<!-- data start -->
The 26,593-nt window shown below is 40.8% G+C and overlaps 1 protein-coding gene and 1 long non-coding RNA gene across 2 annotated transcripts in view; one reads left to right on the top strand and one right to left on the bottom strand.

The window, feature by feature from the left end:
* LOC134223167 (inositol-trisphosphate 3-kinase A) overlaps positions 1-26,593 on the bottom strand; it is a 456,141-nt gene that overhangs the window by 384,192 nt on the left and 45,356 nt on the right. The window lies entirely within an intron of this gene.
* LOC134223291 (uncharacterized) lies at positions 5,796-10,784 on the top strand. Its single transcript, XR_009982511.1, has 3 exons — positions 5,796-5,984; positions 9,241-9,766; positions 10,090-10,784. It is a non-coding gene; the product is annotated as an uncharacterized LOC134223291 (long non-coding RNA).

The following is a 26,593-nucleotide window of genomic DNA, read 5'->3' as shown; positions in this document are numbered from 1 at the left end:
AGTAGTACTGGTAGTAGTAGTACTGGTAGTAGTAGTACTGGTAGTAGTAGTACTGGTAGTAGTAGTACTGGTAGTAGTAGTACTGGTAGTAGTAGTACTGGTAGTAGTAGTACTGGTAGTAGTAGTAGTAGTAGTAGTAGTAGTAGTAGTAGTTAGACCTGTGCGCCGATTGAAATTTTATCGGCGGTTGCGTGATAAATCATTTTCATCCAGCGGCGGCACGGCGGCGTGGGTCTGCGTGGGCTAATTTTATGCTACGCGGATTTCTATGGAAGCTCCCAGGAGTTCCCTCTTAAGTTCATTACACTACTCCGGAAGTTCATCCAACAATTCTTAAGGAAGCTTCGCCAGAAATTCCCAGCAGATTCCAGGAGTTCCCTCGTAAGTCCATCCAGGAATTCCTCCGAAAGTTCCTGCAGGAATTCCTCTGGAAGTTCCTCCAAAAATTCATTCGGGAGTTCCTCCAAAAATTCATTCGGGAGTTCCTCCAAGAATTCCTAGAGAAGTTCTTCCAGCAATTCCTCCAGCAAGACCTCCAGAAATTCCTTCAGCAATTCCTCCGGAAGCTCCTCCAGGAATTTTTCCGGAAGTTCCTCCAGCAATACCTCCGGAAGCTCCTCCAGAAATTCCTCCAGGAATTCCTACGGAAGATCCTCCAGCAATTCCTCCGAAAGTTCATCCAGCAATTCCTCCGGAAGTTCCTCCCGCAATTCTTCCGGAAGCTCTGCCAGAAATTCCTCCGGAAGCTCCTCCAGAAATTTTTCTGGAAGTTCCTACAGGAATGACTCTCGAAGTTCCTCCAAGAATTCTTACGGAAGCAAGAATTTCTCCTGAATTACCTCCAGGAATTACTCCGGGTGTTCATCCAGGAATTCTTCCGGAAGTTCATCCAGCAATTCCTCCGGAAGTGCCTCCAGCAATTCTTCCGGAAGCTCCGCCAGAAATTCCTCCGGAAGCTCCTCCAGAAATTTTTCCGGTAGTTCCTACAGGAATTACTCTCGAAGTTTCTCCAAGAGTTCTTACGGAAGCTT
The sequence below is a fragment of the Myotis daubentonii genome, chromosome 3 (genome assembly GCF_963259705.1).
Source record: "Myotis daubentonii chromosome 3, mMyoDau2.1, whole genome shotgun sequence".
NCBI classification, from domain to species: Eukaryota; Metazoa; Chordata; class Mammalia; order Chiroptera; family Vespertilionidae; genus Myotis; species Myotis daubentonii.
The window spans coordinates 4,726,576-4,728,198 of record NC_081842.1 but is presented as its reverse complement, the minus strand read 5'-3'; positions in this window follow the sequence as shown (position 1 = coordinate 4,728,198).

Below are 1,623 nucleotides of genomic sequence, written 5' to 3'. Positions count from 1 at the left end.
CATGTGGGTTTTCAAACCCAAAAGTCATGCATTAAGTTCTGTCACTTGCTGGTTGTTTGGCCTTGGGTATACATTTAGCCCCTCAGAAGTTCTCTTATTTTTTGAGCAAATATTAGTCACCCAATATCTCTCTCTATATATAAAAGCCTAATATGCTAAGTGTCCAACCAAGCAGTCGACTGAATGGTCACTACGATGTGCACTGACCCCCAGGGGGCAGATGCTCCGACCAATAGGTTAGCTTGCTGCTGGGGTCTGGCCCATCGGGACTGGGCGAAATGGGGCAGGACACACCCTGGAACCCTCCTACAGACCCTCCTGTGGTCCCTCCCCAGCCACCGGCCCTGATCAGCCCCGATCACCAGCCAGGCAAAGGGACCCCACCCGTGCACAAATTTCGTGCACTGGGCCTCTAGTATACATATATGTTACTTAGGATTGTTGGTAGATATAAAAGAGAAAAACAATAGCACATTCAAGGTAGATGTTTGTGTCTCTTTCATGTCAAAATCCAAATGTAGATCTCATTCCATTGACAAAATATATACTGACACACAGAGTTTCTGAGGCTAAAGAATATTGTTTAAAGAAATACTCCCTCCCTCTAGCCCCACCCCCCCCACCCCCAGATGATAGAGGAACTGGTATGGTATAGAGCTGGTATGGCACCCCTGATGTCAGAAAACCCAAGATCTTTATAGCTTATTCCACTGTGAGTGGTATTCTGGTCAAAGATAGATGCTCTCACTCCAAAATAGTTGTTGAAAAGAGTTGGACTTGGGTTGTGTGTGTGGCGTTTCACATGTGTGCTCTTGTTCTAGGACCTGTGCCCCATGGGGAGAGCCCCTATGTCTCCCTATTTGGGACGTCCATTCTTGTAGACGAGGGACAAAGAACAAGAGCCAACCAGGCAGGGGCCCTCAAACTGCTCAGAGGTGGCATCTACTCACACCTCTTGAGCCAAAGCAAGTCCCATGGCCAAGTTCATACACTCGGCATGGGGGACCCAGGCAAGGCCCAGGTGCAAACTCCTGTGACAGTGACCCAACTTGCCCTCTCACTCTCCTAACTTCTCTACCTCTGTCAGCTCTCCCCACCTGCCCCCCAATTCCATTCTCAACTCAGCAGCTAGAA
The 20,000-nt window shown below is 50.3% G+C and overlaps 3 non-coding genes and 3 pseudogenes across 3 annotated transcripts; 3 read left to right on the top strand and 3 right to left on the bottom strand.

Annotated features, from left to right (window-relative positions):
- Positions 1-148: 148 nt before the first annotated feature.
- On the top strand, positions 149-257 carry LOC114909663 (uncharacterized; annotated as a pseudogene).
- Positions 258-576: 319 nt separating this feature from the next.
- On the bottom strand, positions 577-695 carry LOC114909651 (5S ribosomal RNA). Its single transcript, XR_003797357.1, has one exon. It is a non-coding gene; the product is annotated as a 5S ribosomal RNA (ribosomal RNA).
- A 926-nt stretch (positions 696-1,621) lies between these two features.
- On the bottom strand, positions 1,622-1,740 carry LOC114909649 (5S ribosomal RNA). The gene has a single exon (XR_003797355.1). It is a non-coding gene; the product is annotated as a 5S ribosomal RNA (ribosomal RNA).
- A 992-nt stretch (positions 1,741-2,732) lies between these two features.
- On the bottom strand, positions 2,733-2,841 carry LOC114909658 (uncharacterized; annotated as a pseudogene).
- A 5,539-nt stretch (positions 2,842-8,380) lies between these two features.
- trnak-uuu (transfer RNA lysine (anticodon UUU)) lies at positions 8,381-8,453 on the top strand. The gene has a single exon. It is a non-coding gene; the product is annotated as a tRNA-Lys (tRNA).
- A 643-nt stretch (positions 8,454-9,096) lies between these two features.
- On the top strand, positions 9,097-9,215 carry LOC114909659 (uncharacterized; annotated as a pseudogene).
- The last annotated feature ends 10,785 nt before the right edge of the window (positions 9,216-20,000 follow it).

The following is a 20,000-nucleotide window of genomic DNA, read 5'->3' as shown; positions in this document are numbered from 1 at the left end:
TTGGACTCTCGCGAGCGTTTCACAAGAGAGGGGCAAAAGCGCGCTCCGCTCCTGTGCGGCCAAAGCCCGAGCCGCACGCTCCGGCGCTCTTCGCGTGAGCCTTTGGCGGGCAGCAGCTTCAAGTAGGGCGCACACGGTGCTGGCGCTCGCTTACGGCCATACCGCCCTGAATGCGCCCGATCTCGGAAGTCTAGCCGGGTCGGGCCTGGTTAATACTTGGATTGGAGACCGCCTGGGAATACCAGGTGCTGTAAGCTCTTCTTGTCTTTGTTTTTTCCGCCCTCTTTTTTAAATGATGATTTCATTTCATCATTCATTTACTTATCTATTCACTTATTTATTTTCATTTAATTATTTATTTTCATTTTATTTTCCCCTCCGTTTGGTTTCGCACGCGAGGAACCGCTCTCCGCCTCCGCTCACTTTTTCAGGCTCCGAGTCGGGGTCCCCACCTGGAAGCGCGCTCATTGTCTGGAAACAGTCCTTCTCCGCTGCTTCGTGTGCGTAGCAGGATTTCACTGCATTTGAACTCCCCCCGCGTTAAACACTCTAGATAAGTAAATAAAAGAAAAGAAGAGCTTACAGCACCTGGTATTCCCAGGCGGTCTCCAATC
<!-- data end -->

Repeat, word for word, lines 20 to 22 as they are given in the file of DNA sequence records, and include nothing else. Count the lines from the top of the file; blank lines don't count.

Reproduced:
- On the bottom strand, positions 1,622-1,740 carry LOC114909649 (5S ribosomal RNA). The gene has a single exon (XR_003797355.1). It is a non-coding gene; the product is annotated as a 5S ribosomal RNA (ribosomal RNA).
- A 992-nt stretch (positions 1,741-2,732) lies between these two features.
- On the bottom strand, positions 2,733-2,841 carry LOC114909658 (uncharacterized; annotated as a pseudogene).